The Oily Maniac (1976) Eight years before Troma’s The Toxic Avenger, the Shaw Brothers unleashed their own grimy champion of justice. This entertaining hybrid horror/action film, directed by Meng-Hua Ho (Black Magic), is allegedly based on Malaysian folklore. Danny Lee stars as Shen Yuan, a disabled man who discovers the secret (from his death-row uncle) to transforming into a virtually unstoppable supernatural creature. Using his newly discovered superpowers, he exacts vengeance against all who have wronged him. In order to become the greasy creature, he has to periodically re-charge (in one scene, he covers himself in tar from a bubbling oil drum, and in another, he plunges into a vat of hot coconut oil). Although some of his choices leave something to be desired, it’s undeniably fun to watch him beat up the bad guys. It’s too bad this unconventional monster movie never spawned a series.
Rating: ***. Available on Blu-ray, DVD (Region 2) and Amazon Prime
Cold Eyes of Fear (1971) This would-be thriller from director Enzo G. Castellari (1990: The Bronx Warriors), set in swinging London, is all talk and little action. An ex-con and his lackey invade a judge’s house looking for the files of the court case that sent him to prison. The judge’s nephew (who’s also a judge) and his lady companion are caught in the middle, and must gather their wits to survive the night. Outside of a hallucinatory courtroom scene and a gallery of questionable hair styles, there’s not much reason to recommend this snoozer.
Rating: **½. Available on Blu-ray, DVD and Kanopy
Billy the Kid Versus Dracula (1966) Prolific director William Beaudine’s follow-up to Jesse James Meets Frankenstein’s Daughter proves to be just as baffling as its predecessor. After deciding to end his thieving ways and settle down, Billy the Kid (Chuck Courtney) goes to work as a ranch hand, where he falls in love with the rancher’s daughter Betty (Melinda Casey). But fate throws a monkey wrench into his plans when Dracula (John Carradine) rolls into town, posing as Betty’s long-lost uncle. If this sounds more like the synopsis for a bad sitcom than a horror/western movie, you’re not alone. The leads are miscast (Carradine plays an anemic-looking, perpetually bewildered count, and the actor playing Billy the Kid is about 15 years too old for the part), and the story is bereft of action or chills. Throw in some bad Native American stereotypes, generic “Old World” European characters, and one of the least convincing bats you’ve ever seen, and you’ve got the makings of an evening of so bad-it’s-good entertainment. It’s unfortunate that the end result is so dull.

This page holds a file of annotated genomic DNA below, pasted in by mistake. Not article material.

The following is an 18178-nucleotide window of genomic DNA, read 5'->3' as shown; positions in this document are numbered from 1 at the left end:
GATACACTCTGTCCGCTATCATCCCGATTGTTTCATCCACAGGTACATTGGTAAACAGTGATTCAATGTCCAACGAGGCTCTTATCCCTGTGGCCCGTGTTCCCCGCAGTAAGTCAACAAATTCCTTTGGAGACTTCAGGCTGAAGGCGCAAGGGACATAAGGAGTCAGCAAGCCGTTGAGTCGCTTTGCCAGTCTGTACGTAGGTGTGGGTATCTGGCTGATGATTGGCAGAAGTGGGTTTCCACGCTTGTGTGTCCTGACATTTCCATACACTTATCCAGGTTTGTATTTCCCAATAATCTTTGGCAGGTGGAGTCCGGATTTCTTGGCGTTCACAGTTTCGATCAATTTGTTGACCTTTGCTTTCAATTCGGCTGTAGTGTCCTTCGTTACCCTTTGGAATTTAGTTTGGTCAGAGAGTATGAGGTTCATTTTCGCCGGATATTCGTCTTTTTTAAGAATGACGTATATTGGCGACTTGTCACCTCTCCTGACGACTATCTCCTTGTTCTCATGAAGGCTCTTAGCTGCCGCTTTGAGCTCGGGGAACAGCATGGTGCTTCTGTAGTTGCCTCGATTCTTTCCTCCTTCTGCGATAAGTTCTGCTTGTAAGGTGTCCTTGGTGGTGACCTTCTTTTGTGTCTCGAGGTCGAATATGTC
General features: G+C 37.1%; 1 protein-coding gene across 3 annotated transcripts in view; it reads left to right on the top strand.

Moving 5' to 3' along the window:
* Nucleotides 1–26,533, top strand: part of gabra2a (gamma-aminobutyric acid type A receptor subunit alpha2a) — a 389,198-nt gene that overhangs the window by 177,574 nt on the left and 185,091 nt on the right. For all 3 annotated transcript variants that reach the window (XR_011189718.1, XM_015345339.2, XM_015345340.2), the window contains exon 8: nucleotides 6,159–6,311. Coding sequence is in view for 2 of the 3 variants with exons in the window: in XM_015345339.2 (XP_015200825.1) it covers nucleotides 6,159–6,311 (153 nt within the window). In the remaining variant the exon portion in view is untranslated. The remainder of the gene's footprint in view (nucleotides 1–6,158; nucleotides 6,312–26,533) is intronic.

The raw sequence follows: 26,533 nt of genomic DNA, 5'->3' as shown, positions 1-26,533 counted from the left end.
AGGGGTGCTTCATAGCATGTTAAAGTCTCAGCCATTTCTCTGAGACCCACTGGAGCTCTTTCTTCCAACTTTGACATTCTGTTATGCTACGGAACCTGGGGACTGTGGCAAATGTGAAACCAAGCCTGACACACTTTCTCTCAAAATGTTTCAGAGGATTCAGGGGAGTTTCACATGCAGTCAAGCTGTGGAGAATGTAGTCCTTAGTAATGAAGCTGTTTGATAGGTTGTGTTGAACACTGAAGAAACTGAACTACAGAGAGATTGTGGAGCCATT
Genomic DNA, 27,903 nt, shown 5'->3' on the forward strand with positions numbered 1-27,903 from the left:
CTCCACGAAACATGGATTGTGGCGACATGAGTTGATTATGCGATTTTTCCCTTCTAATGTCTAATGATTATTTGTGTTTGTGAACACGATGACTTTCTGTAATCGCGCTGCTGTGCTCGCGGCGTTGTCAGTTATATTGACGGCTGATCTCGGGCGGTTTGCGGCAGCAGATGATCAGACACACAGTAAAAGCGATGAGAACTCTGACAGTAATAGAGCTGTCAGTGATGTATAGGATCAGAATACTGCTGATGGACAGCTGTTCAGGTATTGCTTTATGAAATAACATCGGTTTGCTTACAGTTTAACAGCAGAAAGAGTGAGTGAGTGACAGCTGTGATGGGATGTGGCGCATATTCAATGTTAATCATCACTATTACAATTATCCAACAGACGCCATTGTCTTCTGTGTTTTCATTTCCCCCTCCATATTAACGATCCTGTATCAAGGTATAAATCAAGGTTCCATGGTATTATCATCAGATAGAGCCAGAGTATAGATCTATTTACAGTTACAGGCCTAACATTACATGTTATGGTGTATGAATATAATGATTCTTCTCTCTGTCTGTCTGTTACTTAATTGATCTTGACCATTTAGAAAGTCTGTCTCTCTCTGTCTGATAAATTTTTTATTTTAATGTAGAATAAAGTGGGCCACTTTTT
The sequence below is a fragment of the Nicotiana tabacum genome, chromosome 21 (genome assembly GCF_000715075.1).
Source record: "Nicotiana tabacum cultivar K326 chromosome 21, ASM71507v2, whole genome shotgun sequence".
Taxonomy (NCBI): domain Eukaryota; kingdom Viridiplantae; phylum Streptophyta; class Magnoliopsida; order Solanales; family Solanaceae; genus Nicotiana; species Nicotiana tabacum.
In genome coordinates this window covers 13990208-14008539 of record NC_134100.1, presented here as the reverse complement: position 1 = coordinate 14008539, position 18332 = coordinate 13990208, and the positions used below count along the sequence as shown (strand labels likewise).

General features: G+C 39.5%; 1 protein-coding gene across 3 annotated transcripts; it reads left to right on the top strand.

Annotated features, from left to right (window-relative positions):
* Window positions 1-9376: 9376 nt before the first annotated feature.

Rating: **. Available on Blu-ray, DVD and Kanopy
The Lost Continent (1968) This Hammer production, directed by Michael Carreras, bears no connection to the 1951 Cesar Romero film with the same name, although it covers some similar ground. The story is a confusing jumble, with lots of ideas thrown into the mix, but nothing really gels. A merchant ship carrying a small group of passengers and a cargo of illegal explosives meets rough seas. The passengers and crew endlessly bicker for an hour before we finally get to anything remotely interesting. They eventually wind up on a fog-shrouded island in the middle of the ocean, although calling it a “continent” is a bit magnanimous. The inhabitants are a mixture of Spanish conquistadors and British shipwreck survivors, who must contend with an assortment of prehistoric creatures, man-eating plants, and a kid who’s established himself as a demigod. It might be worth a look as a curiosity or if you’re a Hammer completist; otherwise, don’t bother.
Rating: **. Available on Blu-ray and DVD